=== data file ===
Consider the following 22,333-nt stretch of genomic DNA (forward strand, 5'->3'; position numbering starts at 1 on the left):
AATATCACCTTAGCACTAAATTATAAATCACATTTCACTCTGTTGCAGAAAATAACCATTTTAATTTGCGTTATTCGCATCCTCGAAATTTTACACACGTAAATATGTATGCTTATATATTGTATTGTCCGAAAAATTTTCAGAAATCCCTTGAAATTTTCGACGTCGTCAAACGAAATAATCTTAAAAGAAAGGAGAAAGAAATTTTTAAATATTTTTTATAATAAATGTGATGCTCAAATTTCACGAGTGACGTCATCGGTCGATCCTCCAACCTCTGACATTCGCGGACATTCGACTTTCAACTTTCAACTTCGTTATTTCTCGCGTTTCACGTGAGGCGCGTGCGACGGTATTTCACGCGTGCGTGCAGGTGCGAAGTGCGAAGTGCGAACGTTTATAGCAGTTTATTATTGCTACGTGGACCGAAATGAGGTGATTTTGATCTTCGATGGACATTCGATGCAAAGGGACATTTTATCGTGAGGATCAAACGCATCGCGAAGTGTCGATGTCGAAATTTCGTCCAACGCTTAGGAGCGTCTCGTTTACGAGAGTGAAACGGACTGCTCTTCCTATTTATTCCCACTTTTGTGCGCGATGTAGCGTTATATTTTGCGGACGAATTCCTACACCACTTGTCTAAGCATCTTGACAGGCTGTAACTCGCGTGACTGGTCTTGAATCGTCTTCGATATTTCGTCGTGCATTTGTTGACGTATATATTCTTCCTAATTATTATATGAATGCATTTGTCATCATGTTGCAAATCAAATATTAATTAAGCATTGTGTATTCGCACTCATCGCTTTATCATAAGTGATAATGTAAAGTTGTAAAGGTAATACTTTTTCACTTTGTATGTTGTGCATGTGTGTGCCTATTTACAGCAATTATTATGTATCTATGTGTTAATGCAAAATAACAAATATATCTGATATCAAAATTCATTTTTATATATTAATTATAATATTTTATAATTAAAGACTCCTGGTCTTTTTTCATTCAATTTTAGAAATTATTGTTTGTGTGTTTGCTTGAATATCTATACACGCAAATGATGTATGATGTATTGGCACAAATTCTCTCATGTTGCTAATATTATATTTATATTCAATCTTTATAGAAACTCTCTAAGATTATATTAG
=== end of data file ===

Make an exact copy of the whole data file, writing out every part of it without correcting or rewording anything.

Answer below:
Consider the following 22,333-nt stretch of genomic DNA (forward strand, 5'->3'; position numbering starts at 1 on the left):
AATATCACCTTAGCACTAAATTATAAATCACATTTCACTCTGTTGCAGAAAATAACCATTTTAATTTGCGTTATTCGCATCCTCGAAATTTTACACACGTAAATATGTATGCTTATATATTGTATTGTCCGAAAAATTTTCAGAAATCCCTTGAAATTTTCGACGTCGTCAAACGAAATAATCTTAAAAGAAAGGAGAAAGAAATTTTTAAATATTTTTTATAATAAATGTGATGCTCAAATTTCACGAGTGACGTCATCGGTCGATCCTCCAACCTCTGACATTCGCGGACATTCGACTTTCAACTTTCAACTTCGTTATTTCTCGCGTTTCACGTGAGGCGCGTGCGACGGTATTTCACGCGTGCGTGCAGGTGCGAAGTGCGAAGTGCGAACGTTTATAGCAGTTTATTATTGCTACGTGGACCGAAATGAGGTGATTTTGATCTTCGATGGACATTCGATGCAAAGGGACATTTTATCGTGAGGATCAAACGCATCGCGAAGTGTCGATGTCGAAATTTCGTCCAACGCTTAGGAGCGTCTCGTTTACGAGAGTGAAACGGACTGCTCTTCCTATTTATTCCCACTTTTGTGCGCGATGTAGCGTTATATTTTGCGGACGAATTCCTACACCACTTGTCTAAGCATCTTGACAGGCTGTAACTCGCGTGACTGGTCTTGAATCGTCTTCGATATTTCGTCGTGCATTTGTTGACGTATATATTCTTCCTAATTATTATATGAATGCATTTGTCATCATGTTGCAAATCAAATATTAATTAAGCATTGTGTATTCGCACTCATCGCTTTATCATAAGTGATAATGTAAAGTTGTAAAGGTAATACTTTTTCACTTTGTATGTTGTGCATGTGTGTGCCTATTTACAGCAATTATTATGTATCTATGTGTTAATGCAAAATAACAAATATATCTGATATCAAAATTCATTTTTATATATTAATTATAATATTTTATAATTAAAGACTCCTGGTCTTTTTTCATTCAATTTTAGAAATTATTGTTTGTGTGTTTGCTTGAATATCTATACACGCAAATGATGTATGATGTATTGGCACAAATTCTCTCATGTTGCTAATATTATATTTATATTCAATCTTTATAGAAACTCTCTAAGATTATATTAG